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Inscription

lower right: E. Johnson 1869

Provenance

Eliza Maria and James Brown, New York; given December 1870 to their grandson, James Clifton Brown [d. 1917] and his wife, Amelia Brown, Faygate, England; their son, Howard Clifton Brown [d. 1946], Faygate, England; his daughter, Elizabeth Clifton Brown Calvert, Faygate, England; her sister and brother-in-law, Katherine and Ion Garnett-Orme, Cheriton, England, by about 1950;[1] (Peter H. Davidson & Co., New York), by 1978; purchased 15 November 1978 by NGA.

Exhibition History
1980
La Pintura de Los Estados Unidos de Museos de la Ciudad de Washington, Museo del Palacio de Bellas Artes, Mexico City, 1980-1981, no. 23, color repro.
1988
Bilder aus der Neuen Welt: Amerikanische Malerei des 18. un 19. Jahrhundts, Orangerie des Schlosses Charlottenburg, Berlin; Kunsthaus, Zurich, 1988-1989, no. 55.
Bibliography
1968
Kouwenhoven, John A. Partners in Banking: An Historical Portrait of a Great Private Bank, Brown Brothers Harriman & Co., 1818-1968. Garden City, New York, 1968: 151.
1979
Gustafson, Eleanor H. "Museum accessions." Antiques 116 (December 1979): 1286, repro.
1980
American Paintings: An Illustrated Catalogue. National Gallery of Art, Washington, 1980: 183, repro.
1980
La Pintura de Los Estados Unidos de Museos de la Cuidad de Washington, Exh. cat. Museo del Palacio de Bellas Artes, Mexico City, 1980: 86.
1980
Wilmerding, John. American Masterpieces from the National Gallery of Art. National Gallery of Art, Washington, D.C., 1980: 12, 15, 72, no. 17, color repro.
1981
Southgate, M. Therese. "The Cover: Eastman Johnson, The Brown Family." Journal of the American Medical Association 245 (23-30 January 1981): cover, 349, color repro.
1981
Williams, William James. A Heritage of American Paintings from the National Gallery of Art. New York, 1981: 150-151, color repro. 156.
1983
Brown, Milton W. One Hundred Masterpieces of American Painting from Public Collections in Washington, D.C. Washington, D.C., 1983: 90, color repro. 91.
1984
Walker, John. National Gallery of Art, Washington. Rev. ed. New York, 1984: 557, no. 847, color repro.
1985
Lubin, David M. Act of Portrayal: Eakins, Sargent, James. New Haven, 1985: 117, repro. 118.
1988
Bilder aus der Neuen Welt: Amerikanische Malerei des 18. und 19. Jahrhunderts. Exh. cat. Orangerie des Schlosses Charlottenburg, Berlin; Kunsthaus, Zurich. Berlin, 1988: no. 55.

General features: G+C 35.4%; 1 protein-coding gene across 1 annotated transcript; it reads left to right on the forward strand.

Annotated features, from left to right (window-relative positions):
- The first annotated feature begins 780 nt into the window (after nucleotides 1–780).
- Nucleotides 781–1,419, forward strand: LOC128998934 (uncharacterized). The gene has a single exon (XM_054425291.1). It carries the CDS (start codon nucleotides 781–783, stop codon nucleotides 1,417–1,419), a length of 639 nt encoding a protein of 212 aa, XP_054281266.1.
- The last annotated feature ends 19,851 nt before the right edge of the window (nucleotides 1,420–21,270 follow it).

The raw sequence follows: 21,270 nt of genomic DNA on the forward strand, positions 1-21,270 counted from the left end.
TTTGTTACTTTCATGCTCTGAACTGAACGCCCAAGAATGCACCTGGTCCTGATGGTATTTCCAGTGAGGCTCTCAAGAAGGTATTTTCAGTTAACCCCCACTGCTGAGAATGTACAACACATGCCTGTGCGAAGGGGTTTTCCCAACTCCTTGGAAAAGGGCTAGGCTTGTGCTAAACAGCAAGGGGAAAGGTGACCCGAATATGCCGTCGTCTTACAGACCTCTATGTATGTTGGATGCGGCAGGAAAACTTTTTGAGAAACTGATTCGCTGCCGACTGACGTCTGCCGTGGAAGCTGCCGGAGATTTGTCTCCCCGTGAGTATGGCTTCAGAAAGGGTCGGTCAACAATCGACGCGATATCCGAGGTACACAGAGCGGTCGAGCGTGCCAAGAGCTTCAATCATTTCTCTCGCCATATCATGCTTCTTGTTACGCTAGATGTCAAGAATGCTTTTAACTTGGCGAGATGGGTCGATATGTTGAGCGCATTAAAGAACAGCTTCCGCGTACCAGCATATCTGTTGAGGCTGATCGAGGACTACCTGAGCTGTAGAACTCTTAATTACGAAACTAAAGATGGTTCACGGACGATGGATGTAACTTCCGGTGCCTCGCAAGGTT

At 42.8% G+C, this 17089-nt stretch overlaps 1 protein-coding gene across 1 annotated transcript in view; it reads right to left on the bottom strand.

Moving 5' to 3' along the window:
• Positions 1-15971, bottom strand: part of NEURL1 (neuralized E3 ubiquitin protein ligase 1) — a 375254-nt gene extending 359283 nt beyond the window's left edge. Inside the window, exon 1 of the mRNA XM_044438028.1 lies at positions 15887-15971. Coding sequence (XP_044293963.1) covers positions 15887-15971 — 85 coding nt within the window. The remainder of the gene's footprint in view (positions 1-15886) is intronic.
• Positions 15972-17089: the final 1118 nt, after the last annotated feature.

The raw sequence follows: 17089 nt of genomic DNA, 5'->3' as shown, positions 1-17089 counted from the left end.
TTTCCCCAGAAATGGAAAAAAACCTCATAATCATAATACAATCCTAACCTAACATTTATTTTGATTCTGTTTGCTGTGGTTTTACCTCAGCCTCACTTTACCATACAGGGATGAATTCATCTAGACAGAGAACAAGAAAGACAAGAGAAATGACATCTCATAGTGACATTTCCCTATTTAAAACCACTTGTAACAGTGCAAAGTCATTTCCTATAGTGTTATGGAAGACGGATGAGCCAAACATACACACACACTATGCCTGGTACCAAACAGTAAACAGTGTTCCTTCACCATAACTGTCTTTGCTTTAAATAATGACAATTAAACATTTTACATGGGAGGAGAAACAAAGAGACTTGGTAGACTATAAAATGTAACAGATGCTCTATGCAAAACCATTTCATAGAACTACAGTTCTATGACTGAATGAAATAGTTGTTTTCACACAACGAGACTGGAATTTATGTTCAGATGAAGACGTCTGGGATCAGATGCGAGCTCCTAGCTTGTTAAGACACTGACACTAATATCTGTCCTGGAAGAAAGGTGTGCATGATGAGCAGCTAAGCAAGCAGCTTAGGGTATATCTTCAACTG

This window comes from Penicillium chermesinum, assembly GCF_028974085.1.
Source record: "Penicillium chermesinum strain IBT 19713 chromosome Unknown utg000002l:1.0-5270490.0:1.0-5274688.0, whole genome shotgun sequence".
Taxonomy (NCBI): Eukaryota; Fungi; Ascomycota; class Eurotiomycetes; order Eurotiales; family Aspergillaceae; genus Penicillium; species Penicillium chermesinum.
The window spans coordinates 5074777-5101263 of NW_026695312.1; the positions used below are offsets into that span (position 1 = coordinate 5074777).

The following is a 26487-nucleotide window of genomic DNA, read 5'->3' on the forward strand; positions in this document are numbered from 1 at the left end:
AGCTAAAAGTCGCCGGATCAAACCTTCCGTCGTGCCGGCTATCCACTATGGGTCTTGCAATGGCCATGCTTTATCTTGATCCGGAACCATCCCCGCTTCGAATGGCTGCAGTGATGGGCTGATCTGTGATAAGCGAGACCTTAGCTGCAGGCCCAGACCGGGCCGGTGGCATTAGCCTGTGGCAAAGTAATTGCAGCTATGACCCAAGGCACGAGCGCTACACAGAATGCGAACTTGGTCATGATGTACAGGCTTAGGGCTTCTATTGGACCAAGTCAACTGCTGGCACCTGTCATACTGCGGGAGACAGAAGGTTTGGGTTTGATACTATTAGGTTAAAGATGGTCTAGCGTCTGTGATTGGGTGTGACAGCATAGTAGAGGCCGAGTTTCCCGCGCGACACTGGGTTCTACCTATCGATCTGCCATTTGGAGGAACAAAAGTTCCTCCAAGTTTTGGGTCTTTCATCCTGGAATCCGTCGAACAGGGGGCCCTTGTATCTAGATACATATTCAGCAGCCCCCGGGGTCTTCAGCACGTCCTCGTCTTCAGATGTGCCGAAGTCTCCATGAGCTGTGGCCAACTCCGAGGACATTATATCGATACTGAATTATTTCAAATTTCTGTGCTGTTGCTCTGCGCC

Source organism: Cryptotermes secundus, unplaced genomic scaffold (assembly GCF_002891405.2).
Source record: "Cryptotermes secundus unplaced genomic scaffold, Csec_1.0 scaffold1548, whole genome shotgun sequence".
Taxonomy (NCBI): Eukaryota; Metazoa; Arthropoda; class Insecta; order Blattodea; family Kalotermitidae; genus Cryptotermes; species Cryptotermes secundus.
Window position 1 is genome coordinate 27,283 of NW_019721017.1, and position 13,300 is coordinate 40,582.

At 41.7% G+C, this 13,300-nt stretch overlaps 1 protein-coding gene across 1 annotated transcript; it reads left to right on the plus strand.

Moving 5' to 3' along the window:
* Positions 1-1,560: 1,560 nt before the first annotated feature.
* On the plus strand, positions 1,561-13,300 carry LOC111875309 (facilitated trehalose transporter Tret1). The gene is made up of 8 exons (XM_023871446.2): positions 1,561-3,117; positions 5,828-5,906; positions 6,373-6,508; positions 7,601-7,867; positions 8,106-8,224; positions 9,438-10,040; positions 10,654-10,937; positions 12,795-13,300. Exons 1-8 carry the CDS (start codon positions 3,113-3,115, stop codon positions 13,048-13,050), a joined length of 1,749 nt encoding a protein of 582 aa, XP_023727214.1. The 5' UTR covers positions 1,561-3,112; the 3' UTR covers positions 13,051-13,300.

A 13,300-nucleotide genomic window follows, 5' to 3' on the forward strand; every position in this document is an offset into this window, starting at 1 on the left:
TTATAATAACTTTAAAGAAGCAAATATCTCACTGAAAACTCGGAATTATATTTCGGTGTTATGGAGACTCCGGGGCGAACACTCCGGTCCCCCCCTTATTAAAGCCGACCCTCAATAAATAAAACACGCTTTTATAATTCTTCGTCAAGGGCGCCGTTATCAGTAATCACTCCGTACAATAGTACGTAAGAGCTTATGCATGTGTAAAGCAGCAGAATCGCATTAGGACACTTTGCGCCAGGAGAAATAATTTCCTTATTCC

1988
Clark, Henry Nichols Blake. Francis W. Edmonds: American Master in the Dutch Tradition. Exh. cat. Amon Carter Museum, Fort Worth; New-York Historical Society. Washington, D.C., 1988: 104, repro. 105.
1988
Wilmerding, John. American Masterpieces from the National Gallery of Art. Rev. ed. National Gallery of Art, Washington, D.C., 1988: 18, 82, no. 18, color repro.
1989
Simpson, Marc, Sally Mills, and Jennfier Saville. The American Canvas: Paintings from the Collection of The Fine Arts Museums of San Francisco. New York, 1989: 112.
1992
American Paintings: An Illustrated Catalogue. National Gallery of Art, Washington, 1992: 213, repro.
1994
Simpson, Marc, with the assistance of Patricia Junker. The Rockefeller Collection of American Art. Exh. cat. The Fine Arts Museums of San Francisco, 1994: 177.
1996
Kelly, Franklin, with Nicolai Cikovsky, Jr., Deborah Chotner, and John Davis. American Paintings of the Nineteenth Century, Part I. The Collections of the National Gallery of Art Systematic Catalogue. Washington, D.C., 1996: 376-382, color repro.
Technical Summary

The support is a single sheet of paper. A second, narrow band of paper (4 cm wide) added at the top edge was probably part of the artist's original intention. Both pieces have been lined to fabric. An extremely thin, cream-colored priming layer covers the paper and is occasionally visible in the background. Extensive underdrawing, probably pencil but with a few lines in a liquid medium, is also visible throughout, including perspective lines for the carpet and fireplace and details such as the strapwork on the walls. Infrared reflectography and x-radiography indicate slight adjustments to the figures of the man and child. Paint was generally applied thinly, with a greater degree of finish to the figures than the background. With the exception of the fireplace flames and the occasional highlights on metal surfaces, there is little impasto. In 1978, prior to acquisition, discolored varnish was removed and the painting was restored. Several small paint losses, particularly on and around the figure of the man, have been inpainted. The varnish has not discolored.